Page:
When we look at the stars, we often marvel at the vast universe surrounding us. Joel Kubby, UC Santa Cruz professor of electrical engineering, saw a tool that could help scientists understand cell biology.

Neuroscientists use microscopes to study cells in living tissues. However, simple light microscopes—like those found in high school classrooms—don’t provide enough contrast to see cellular details. This task requires fluorescence microscopes, instruments that capture light from molecular probes that glow when they’re added to cells. But even with these beacons, overlying tissues can obscure the cells deep within, for example, the brain of a fruit fly.

In the early 2000s, engineers started using adaptive optics, a technique developed for astronomy, to improve fluorescence microscopy. The swirling gases in our atmosphere blur the light coming from celestial objects, just like biological tissues blur fluorescence coming from cells. Kubby noticed these efforts employed a different method than the one used in astronomy. “I thought it’d be interesting to take a look at why,” he said.

The astronomy method first measures how the light from galaxies and planets gets distorted. It does this by focusing on a “guide star,” either a nearby star or a spot generated by a yellow laser pointed into the sky. Then the adaptive optics system bounces the reference starlight off small mirrors that rapidly deform to erase its distortions. When the guide star comes into crisp focus, it brings a clearer image of its celestial neighbors with it.

Adaptive optics
Adaptive optics allows Kubby and collaborators to more clearly see cellular structures inside the brain of a live fruit fly. The images show the same section of brain tissue, with the orange arrowheads pointing to regions that show more detail when the adaptive optics system is turned on (left). Credit: Courtesy of Joel Kubby.

In cells, however, there are no stars. Adaptive optics systems for microscopy estimated the biological light distortion, allowing viewers to adjust the light until the image became clear, like finding the best sound with a radio dial. Knowing how well the guide-star method worked for astronomy, Kubby decided to adapt it for microscopy.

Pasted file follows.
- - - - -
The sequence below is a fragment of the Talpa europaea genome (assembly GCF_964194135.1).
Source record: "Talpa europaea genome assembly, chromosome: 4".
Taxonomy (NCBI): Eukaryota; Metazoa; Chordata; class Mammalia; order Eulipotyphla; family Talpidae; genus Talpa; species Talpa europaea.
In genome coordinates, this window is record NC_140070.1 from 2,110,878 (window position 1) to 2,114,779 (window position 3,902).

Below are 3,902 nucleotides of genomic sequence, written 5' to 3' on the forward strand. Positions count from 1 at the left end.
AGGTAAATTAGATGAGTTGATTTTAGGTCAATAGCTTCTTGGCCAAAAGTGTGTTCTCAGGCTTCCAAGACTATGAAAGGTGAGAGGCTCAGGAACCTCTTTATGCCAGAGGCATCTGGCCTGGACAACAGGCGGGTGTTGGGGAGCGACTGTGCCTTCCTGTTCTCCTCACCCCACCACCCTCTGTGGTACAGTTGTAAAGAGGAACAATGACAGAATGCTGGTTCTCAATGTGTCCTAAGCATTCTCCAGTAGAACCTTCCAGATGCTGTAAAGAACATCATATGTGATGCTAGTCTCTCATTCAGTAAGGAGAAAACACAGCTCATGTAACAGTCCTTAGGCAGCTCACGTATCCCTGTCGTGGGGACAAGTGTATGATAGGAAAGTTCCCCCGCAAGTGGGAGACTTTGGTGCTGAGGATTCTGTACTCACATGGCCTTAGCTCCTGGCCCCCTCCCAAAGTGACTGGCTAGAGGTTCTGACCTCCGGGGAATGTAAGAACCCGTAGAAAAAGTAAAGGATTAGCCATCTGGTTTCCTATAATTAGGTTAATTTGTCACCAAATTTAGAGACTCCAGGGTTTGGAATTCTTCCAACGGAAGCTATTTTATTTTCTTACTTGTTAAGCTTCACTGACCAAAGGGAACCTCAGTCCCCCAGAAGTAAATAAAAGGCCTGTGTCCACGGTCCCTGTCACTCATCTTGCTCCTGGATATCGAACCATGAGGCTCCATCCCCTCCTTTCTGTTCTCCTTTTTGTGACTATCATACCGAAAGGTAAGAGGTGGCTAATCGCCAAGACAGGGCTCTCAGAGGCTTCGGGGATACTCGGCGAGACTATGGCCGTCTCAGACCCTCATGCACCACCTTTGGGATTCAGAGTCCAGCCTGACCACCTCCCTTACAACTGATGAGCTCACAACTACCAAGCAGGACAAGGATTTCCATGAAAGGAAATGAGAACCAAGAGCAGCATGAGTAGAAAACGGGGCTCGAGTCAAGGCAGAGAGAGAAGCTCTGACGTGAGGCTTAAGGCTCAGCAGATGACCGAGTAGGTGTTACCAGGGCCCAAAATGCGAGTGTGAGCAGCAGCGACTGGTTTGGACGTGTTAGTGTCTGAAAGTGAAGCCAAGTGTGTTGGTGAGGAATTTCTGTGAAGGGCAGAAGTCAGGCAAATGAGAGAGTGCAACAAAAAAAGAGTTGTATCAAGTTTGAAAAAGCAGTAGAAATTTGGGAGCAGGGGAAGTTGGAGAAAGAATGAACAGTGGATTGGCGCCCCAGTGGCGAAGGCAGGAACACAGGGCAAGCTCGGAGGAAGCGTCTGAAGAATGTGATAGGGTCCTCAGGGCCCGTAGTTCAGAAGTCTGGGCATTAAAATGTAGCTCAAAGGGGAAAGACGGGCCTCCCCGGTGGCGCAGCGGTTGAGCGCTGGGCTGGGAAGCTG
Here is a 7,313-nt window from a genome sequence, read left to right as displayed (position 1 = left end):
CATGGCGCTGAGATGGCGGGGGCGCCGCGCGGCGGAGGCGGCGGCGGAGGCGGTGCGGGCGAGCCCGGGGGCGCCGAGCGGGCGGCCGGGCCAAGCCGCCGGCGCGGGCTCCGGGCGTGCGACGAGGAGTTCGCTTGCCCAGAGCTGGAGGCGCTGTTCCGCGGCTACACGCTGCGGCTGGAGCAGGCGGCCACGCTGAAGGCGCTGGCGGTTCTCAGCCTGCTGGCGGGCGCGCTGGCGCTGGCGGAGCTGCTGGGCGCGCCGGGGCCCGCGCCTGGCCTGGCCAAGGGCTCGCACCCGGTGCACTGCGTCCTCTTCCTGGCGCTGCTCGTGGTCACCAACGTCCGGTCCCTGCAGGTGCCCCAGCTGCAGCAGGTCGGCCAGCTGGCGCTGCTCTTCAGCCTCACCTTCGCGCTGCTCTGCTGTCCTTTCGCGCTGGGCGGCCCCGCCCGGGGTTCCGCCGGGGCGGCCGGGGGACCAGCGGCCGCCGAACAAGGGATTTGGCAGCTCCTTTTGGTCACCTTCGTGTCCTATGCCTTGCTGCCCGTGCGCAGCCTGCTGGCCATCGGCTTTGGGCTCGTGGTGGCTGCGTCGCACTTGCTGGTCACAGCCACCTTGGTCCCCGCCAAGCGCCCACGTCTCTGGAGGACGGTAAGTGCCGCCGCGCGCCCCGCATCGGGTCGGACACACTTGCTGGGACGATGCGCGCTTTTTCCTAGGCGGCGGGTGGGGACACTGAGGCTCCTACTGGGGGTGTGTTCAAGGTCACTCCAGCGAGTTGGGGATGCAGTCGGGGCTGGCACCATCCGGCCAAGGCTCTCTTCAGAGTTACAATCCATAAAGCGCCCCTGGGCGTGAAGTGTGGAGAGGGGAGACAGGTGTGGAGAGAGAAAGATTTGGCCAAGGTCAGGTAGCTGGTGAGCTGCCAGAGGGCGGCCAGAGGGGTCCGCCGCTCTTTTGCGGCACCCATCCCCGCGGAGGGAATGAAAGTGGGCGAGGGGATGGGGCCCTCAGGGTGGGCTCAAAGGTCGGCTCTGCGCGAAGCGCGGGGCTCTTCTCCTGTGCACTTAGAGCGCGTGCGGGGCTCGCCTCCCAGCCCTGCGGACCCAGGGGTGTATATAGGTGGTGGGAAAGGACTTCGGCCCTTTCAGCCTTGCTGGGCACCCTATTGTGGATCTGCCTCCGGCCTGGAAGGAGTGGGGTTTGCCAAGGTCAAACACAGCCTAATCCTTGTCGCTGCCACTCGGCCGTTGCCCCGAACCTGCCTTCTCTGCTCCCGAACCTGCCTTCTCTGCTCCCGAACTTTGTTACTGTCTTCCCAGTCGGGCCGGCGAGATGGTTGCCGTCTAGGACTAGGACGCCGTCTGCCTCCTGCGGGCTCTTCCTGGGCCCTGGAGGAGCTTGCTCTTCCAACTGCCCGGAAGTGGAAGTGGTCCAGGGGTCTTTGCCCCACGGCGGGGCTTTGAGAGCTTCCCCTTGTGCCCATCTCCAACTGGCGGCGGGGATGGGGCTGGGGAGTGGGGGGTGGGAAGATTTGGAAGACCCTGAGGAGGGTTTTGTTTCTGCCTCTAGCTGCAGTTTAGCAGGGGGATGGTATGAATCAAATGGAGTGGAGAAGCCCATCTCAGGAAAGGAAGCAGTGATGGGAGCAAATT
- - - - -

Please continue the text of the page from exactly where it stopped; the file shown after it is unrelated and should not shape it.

“Joel is one of the early pioneers,” said Na Ji, UC Berkeley associate professor of physics and neuroscience. “He is the first person to use the measurement that was developed for astronomy in microscopy.”

In his system, Kubby uses fluorescent regions in tissues as guide stars. He first illuminates a tiny point in a fluorescently labeled sample so that it glows, and then corrects it into a perfect circle with adaptive optics to clarify the image of the target tissue. Faster than the radio-dial system, Kubby’s system is now being used by many researchers, including Ji, particularly with live samples that are rapidly changing. It may also open new areas of research by unveiling previously hidden cellular physiology. At UCSC, Kubby and team are planning to explore what happens when neurons in the brain misfire, like during epilepsy or Parkinson’s disease.

Although his system is still limited to use by engineers who are microscopy experts, Kubby hopes it will become ubiquitous as more biologists see how it can improve their imaging studies. He sees a future where adaptive optics is a standard feature on fluorescence microscopes. “You just press your ‘AO button’ and there it is,” he said.